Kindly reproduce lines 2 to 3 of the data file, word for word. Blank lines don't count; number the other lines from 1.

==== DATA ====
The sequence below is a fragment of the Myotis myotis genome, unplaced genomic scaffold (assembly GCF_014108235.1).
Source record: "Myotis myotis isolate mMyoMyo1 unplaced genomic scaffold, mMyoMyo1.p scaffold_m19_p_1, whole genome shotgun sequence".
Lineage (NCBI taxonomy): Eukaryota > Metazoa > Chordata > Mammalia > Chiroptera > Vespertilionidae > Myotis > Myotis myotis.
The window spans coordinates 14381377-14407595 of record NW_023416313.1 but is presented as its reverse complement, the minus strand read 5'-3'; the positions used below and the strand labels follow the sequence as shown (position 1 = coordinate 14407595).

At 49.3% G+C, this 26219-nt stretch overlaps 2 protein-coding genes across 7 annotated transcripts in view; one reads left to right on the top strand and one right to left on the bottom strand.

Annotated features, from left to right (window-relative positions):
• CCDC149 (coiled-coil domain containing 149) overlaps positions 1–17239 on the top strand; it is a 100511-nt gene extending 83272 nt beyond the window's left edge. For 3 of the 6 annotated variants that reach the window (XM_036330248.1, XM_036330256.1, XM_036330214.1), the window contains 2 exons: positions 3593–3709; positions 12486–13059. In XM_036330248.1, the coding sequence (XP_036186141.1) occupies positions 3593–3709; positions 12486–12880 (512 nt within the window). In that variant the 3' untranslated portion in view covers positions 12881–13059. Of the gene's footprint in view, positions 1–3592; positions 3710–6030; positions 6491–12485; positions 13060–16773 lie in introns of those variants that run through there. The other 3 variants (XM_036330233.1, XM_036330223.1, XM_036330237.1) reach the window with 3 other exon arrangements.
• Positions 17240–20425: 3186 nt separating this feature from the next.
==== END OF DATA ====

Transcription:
Source record: "Myotis myotis isolate mMyoMyo1 unplaced genomic scaffold, mMyoMyo1.p scaffold_m19_p_1, whole genome shotgun sequence".
Lineage (NCBI taxonomy): Eukaryota > Metazoa > Chordata > Mammalia > Chiroptera > Vespertilionidae > Myotis > Myotis myotis.